tw: anxiety, death, agoraphobia
Listening to drone around friends and family has elicited reactions like, “Do you actually enjoy listening to this?” and “How is this even music?” (Which is a brief reminder that “not an [art]” isn’t necessarily a videogames problem (though in games people have a consistent indignation and a noted immaturity, blah blah etc.)) I understand the absence of immediate appeal. Drone is unmelodic and very slow. Noise music in the first place counters the purpose of pleasurable listening and drone adds a lack of momentum. It’s like a progression and smoothing of fan sounds, a molasses distortion of a motor, a pop and crease of a heater. Sounds that aren’t meant to strictly hold someone’s attention or to entertain. Drone presents a space to subsist in, to bring texture to the frame of mind alongside contexts and processes that result in listening to it. Meditative music, in other words, but especially toward existing in the present and being with machines.
This softening of futurism is of course exactly why one would listen to drone. A music which focuses on a consideration of progress, rather than common expressions of lashing out against, or celebrating, the conditions we’ve found ourselves in. Minimalistic and unharsh, it’s music that beckons in a listener, to allow one to float and feel each slight change. Feel the reverberations of our modern world. I think drone music actually avoids pressing in on our conscious boundaries, avoiding the aggression and overwhelming expression in other styles of recorded noise. Because it’s constructed to hold in slight terror, sensations of being suspended, it effectively cradles modernity. Drone is truthfully gentle music despite what it tends to evoke, allowing someone to expand their feelings with it, instead being held hostage or lectured to.
Debris is an odd and disparate game, beholden to quirk and tragedy. White pixels are presented and cleared on a black background, space represented by shifts of matter and their absence. A scene plays that moves planets—likely representing space travel—yet feeling like the disintegration of all things, with an accompanied garbled speech, an unfittingly human element among the fading celestials. All graphics are done in a raster black and white style, evoking the past while styling bleak demise. Then a photo, still colored in raster style, but the choice of represented media focuses on the real, as a very chipper woman explains your nonsense mission to clean up space debris. Initially this juxtaposition was confusing. To bleed through space only to end at the face of chipper bureaucracy, then the mission begins.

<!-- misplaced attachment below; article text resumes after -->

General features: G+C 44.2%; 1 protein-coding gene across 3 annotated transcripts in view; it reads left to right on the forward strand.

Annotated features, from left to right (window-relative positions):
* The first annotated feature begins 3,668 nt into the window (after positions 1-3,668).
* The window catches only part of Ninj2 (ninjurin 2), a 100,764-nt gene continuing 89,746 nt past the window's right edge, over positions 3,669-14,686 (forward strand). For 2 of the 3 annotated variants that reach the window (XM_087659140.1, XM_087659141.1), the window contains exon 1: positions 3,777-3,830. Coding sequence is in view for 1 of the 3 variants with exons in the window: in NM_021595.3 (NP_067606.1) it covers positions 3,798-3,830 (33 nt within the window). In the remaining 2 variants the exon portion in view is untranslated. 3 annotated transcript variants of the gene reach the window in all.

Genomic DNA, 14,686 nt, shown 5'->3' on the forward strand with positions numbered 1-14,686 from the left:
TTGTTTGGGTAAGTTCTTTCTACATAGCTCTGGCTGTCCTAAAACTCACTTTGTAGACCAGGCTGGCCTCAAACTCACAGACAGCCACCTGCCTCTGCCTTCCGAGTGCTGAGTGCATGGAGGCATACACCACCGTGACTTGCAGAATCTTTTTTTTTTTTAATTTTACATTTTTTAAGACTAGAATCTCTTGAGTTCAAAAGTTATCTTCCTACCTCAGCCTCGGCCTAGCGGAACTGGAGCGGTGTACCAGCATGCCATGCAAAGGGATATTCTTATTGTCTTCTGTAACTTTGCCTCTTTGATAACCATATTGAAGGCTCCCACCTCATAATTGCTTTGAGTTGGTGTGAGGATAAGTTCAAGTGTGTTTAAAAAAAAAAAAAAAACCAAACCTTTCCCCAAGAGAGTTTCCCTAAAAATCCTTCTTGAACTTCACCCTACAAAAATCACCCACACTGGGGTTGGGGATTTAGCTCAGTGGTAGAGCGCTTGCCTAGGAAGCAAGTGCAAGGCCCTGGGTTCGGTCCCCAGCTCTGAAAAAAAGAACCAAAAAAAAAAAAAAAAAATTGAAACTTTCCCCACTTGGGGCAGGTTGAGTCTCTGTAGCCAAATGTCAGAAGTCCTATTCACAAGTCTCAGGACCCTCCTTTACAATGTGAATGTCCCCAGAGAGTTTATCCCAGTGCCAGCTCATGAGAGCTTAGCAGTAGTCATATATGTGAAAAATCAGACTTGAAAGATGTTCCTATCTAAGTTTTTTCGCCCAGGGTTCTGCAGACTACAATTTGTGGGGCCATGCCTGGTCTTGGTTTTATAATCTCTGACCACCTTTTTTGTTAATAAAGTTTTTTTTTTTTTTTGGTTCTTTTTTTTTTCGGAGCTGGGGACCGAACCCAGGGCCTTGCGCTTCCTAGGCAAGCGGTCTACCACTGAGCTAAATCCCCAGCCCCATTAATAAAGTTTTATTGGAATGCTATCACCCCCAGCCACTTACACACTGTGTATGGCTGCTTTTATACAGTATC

Space, and there’s no movement, no humanity. Debris shifts from its flashy and extravagant visual blend into absolute minimalism, resembling atari limitations. A slow moving, sparsely rendered microhorror with the objective of… cleaning up garbage. Not to denigrate the importance of cleaning space trash, but there lies the biggest joke: though the NASA images are real this job doesn’t exist. I have no idea how feasible training and sending out space janitors is but I would imagine it’s not very. Consider then the expressionlessness of space, the horror of its vacuum, propped up with propaganda, job structures, and human expectations that would manifest this absurdity of space cleaning. Presenting that somehow, humans have cluttered infinity, and believe they can just pick it all back up.